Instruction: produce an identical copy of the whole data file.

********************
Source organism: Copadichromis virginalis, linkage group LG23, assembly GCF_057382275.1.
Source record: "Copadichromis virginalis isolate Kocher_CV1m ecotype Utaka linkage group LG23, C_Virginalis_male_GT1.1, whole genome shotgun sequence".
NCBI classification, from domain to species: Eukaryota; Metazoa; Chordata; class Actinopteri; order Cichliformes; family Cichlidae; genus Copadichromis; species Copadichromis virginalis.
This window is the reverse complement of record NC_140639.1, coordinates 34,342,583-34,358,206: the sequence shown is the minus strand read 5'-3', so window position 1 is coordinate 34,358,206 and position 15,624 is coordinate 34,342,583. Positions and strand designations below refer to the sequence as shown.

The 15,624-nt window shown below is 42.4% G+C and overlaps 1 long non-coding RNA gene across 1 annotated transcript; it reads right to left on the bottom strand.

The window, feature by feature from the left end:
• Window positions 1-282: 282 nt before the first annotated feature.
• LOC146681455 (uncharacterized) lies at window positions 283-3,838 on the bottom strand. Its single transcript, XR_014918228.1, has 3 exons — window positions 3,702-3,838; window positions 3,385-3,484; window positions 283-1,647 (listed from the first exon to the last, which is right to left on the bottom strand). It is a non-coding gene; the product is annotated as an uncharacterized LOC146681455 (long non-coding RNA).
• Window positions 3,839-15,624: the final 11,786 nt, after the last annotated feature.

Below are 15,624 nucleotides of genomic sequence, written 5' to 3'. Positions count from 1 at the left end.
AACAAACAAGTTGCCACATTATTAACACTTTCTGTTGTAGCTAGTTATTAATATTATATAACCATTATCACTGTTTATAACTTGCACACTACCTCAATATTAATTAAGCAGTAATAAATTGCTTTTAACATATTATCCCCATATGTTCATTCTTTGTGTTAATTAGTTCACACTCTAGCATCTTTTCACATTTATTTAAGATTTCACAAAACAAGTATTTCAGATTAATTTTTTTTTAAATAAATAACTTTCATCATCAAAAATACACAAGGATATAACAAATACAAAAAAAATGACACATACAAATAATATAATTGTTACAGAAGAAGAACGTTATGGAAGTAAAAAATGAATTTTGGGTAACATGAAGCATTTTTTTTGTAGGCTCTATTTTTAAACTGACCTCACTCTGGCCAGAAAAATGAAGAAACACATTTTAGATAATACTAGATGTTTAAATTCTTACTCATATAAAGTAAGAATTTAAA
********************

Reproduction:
Source organism: Copadichromis virginalis, linkage group LG23, assembly GCF_057382275.1.
Source record: "Copadichromis virginalis isolate Kocher_CV1m ecotype Utaka linkage group LG23, C_Virginalis_male_GT1.1, whole genome shotgun sequence".
NCBI classification, from domain to species: Eukaryota; Metazoa; Chordata; class Actinopteri; order Cichliformes; family Cichlidae; genus Copadichromis; species Copadichromis virginalis.
This window is the reverse complement of record NC_140639.1, coordinates 34,342,583-34,358,206: the sequence shown is the minus strand read 5'-3', so window position 1 is coordinate 34,358,206 and position 15,624 is coordinate 34,342,583. Positions and strand designations below refer to the sequence as shown.

The 15,624-nt window shown below is 42.4% G+C and overlaps 1 long non-coding RNA gene across 1 annotated transcript; it reads right to left on the bottom strand.

The window, feature by feature from the left end:
• Window positions 1-282: 282 nt before the first annotated feature.
• LOC146681455 (uncharacterized) lies at window positions 283-3,838 on the bottom strand. Its single transcript, XR_014918228.1, has 3 exons — window positions 3,702-3,838; window positions 3,385-3,484; window positions 283-1,647 (listed from the first exon to the last, which is right to left on the bottom strand). It is a non-coding gene; the product is annotated as an uncharacterized LOC146681455 (long non-coding RNA).
• Window positions 3,839-15,624: the final 11,786 nt, after the last annotated feature.

Below are 15,624 nucleotides of genomic sequence, written 5' to 3'. Positions count from 1 at the left end.
AACAAACAAGTTGCCACATTATTAACACTTTCTGTTGTAGCTAGTTATTAATATTATATAACCATTATCACTGTTTATAACTTGCACACTACCTCAATATTAATTAAGCAGTAATAAATTGCTTTTAACATATTATCCCCATATGTTCATTCTTTGTGTTAATTAGTTCACACTCTAGCATCTTTTCACATTTATTTAAGATTTCACAAAACAAGTATTTCAGATTAATTTTTTTTTAAATAAATAACTTTCATCATCAAAAATACACAAGGATATAACAAATACAAAAAAAATGACACATACAAATAATATAATTGTTACAGAAGAAGAACGTTATGGAAGTAAAAAATGAATTTTGGGTAACATGAAGCATTTTTTTTGTAGGCTCTATTTTTAAACTGACCTCACTCTGGCCAGAAAAATGAAGAAACACATTTTAGATAATACTAGATGTTTAAATTCTTACTCATATAAAGTAAGAATTTAAA